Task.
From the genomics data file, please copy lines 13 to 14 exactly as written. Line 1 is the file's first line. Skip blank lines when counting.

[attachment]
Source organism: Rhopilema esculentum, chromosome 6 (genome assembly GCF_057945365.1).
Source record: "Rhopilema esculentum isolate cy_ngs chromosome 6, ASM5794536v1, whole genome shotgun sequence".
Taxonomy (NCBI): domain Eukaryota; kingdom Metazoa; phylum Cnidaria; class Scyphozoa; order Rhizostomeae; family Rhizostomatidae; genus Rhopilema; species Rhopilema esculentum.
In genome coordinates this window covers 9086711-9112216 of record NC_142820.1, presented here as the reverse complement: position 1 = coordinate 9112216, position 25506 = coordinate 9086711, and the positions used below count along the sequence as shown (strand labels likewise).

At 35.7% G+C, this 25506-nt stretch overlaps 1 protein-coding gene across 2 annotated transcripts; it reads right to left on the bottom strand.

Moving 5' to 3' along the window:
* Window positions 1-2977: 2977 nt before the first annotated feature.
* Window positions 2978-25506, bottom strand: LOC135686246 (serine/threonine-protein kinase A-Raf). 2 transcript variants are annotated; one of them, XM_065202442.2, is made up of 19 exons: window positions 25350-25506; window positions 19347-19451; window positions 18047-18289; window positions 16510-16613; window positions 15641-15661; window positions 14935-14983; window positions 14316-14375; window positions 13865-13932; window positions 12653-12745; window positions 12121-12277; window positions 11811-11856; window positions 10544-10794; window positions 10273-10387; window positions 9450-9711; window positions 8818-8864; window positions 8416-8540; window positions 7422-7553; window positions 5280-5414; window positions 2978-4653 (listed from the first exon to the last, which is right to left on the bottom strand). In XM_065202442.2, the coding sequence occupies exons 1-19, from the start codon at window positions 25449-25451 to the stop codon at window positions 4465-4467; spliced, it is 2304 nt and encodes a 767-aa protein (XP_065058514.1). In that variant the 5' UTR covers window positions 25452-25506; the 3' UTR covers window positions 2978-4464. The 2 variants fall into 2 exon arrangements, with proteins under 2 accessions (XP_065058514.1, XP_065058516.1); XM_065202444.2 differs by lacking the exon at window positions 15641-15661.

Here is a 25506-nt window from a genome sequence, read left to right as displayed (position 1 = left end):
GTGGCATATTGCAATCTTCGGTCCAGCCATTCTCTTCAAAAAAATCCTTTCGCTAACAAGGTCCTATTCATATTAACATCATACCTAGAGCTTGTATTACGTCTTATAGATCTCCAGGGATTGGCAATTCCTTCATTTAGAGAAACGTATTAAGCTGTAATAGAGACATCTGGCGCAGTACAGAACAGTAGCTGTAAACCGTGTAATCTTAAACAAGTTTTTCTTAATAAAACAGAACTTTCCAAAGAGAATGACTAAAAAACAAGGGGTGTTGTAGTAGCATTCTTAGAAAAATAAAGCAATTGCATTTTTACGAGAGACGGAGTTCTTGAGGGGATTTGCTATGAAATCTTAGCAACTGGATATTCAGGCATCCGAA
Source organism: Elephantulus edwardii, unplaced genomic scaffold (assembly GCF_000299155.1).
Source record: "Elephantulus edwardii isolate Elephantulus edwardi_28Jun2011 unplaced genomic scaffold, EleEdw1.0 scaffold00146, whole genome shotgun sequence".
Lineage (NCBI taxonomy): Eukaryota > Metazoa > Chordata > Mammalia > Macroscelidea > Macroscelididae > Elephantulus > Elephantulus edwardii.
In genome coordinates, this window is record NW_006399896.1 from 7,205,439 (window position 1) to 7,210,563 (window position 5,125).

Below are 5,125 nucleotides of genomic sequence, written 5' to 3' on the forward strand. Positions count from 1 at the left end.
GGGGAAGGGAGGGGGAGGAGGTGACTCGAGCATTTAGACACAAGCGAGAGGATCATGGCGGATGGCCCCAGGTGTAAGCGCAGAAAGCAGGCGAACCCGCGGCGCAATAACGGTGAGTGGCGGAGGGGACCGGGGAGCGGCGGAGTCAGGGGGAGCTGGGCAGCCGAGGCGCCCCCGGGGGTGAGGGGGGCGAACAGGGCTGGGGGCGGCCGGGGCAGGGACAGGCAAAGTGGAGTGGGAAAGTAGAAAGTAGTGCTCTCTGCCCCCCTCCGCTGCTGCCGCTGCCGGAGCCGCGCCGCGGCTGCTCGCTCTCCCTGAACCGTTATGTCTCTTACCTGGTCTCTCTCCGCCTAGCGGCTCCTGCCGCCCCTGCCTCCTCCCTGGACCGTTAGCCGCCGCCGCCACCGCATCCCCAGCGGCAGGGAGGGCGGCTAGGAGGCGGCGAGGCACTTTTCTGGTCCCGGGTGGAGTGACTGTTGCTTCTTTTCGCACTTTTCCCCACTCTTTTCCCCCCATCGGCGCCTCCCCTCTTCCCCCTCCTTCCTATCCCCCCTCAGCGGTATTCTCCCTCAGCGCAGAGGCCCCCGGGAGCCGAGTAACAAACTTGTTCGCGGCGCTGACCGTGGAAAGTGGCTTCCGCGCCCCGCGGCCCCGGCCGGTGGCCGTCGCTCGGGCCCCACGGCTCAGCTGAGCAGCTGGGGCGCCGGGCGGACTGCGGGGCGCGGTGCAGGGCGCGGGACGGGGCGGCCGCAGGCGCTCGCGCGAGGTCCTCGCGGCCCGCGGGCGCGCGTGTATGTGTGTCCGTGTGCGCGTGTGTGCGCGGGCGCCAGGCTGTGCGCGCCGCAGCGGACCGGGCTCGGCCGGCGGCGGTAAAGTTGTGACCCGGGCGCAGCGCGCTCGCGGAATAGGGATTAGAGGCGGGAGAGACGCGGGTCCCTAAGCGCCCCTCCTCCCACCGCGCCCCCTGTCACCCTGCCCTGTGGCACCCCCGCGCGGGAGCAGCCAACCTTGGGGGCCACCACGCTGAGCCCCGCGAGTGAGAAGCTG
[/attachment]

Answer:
Lineage (NCBI taxonomy): Eukaryota > Metazoa > Chordata > Mammalia > Macroscelidea > Macroscelididae > Elephantulus > Elephantulus edwardii.
In genome coordinates, this window is record NW_006399896.1 from 7,205,439 (window position 1) to 7,210,563 (window position 5,125).